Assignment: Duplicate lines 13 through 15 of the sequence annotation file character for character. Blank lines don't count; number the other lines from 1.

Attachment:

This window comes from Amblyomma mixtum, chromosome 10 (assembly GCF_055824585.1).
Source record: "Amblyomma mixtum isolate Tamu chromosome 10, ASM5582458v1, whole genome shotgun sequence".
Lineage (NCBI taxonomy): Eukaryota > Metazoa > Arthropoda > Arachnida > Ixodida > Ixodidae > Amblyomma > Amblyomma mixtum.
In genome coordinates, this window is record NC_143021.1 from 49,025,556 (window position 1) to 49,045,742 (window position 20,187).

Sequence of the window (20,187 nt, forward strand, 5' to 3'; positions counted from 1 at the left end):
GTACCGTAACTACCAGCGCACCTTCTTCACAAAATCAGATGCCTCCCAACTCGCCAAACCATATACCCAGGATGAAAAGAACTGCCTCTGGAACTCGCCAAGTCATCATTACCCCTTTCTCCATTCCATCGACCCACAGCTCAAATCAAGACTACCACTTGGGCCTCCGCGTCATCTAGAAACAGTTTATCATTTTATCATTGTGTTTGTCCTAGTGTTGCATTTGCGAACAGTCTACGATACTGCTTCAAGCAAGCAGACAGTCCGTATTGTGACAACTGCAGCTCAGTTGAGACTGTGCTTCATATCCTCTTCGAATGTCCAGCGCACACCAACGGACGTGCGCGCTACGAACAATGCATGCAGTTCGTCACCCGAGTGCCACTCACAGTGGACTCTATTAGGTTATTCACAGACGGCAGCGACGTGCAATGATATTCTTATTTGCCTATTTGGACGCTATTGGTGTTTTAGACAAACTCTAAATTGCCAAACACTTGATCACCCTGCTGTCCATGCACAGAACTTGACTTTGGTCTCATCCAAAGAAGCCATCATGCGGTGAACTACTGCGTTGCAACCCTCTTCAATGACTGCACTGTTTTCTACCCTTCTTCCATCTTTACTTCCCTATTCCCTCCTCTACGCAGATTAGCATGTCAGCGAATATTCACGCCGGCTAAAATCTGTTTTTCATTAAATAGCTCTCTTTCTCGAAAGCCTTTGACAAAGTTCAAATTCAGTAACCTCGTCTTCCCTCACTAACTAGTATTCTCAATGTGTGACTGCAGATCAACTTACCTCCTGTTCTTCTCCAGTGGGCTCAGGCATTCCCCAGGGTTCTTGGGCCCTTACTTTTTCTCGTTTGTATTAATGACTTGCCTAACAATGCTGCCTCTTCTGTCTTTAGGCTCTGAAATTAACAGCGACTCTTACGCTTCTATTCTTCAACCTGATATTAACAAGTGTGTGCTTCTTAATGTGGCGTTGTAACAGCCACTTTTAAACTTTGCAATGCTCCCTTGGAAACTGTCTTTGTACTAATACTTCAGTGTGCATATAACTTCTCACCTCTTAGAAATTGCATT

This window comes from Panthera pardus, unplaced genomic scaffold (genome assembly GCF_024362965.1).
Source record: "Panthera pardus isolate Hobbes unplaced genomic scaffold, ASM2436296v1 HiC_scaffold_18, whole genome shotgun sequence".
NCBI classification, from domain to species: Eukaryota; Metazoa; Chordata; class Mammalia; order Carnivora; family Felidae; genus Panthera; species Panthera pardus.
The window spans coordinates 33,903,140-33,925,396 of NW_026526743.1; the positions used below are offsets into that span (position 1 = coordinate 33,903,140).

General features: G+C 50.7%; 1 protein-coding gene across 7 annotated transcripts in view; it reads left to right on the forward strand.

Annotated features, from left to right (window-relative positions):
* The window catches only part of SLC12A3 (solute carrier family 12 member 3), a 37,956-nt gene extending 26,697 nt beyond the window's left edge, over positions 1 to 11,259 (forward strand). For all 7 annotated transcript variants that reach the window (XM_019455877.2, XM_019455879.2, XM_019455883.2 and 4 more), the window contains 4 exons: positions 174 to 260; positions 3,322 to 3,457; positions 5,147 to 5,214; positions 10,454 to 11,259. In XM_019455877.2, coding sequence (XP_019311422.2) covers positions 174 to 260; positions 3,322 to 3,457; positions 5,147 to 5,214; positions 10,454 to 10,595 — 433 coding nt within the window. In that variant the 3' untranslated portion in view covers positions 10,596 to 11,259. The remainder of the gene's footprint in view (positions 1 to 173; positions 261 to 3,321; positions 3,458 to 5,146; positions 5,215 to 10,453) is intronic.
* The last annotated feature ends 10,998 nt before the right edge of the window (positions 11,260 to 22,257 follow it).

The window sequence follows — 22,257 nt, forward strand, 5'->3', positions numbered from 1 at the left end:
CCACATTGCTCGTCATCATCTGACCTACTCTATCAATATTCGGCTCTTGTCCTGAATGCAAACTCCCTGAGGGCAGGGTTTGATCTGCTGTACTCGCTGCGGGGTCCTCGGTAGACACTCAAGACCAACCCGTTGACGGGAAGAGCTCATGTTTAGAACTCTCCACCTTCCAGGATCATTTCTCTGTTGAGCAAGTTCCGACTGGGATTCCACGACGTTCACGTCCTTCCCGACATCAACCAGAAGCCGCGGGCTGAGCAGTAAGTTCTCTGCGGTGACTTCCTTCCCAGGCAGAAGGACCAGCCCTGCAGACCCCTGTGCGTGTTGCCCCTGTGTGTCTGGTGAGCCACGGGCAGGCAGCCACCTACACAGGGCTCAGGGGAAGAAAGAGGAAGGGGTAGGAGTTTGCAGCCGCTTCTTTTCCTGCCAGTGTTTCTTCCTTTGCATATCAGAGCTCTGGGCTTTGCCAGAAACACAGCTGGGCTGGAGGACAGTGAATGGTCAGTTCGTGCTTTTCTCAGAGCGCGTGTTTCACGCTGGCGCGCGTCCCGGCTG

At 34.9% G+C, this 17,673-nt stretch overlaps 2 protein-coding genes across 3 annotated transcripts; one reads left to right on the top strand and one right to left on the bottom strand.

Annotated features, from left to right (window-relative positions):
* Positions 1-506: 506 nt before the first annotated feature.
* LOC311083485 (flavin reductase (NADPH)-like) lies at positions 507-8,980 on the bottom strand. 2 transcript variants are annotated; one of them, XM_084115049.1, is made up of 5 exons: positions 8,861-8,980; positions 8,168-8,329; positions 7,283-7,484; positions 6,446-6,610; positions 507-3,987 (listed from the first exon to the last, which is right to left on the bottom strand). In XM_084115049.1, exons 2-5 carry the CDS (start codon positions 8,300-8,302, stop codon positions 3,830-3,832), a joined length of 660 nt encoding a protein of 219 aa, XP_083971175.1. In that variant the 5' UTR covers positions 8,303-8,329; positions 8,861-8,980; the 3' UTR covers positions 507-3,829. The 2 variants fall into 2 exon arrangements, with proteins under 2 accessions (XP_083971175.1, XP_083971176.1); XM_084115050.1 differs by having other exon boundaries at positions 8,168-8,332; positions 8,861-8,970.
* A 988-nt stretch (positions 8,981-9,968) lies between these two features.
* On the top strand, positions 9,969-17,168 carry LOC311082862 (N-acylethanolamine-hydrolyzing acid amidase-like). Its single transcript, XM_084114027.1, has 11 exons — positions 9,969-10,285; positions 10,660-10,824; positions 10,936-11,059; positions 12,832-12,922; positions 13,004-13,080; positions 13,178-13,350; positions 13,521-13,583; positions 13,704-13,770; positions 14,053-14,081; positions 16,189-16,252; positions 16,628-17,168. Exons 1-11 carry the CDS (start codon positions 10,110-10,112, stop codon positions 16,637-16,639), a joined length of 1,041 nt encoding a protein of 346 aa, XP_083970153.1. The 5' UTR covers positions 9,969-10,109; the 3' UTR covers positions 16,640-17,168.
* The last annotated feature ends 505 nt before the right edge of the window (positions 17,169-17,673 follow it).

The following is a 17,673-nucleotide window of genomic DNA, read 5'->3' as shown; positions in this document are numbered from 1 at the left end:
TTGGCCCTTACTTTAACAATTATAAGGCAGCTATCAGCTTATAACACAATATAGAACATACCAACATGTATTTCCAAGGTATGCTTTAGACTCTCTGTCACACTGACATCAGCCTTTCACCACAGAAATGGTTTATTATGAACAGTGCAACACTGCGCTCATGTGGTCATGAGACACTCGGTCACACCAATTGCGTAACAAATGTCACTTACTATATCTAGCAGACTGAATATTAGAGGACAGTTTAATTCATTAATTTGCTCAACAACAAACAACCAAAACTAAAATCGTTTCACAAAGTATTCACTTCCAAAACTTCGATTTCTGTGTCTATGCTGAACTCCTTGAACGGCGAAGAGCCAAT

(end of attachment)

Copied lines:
* The window catches only part of SLC12A3 (solute carrier family 12 member 3), a 37,956-nt gene extending 26,697 nt beyond the window's left edge, over positions 1 to 11,259 (forward strand). For all 7 annotated transcript variants that reach the window (XM_019455877.2, XM_019455879.2, XM_019455883.2 and 4 more), the window contains 4 exons: positions 174 to 260; positions 3,322 to 3,457; positions 5,147 to 5,214; positions 10,454 to 11,259. In XM_019455877.2, coding sequence (XP_019311422.2) covers positions 174 to 260; positions 3,322 to 3,457; positions 5,147 to 5,214; positions 10,454 to 10,595 — 433 coding nt within the window. In that variant the 3' untranslated portion in view covers positions 10,596 to 11,259. The remainder of the gene's footprint in view (positions 1 to 173; positions 261 to 3,321; positions 3,458 to 5,146; positions 5,215 to 10,453) is intronic.
* The last annotated feature ends 10,998 nt before the right edge of the window (positions 11,260 to 22,257 follow it).

The window sequence follows — 22,257 nt, forward strand, 5'->3', positions numbered from 1 at the left end: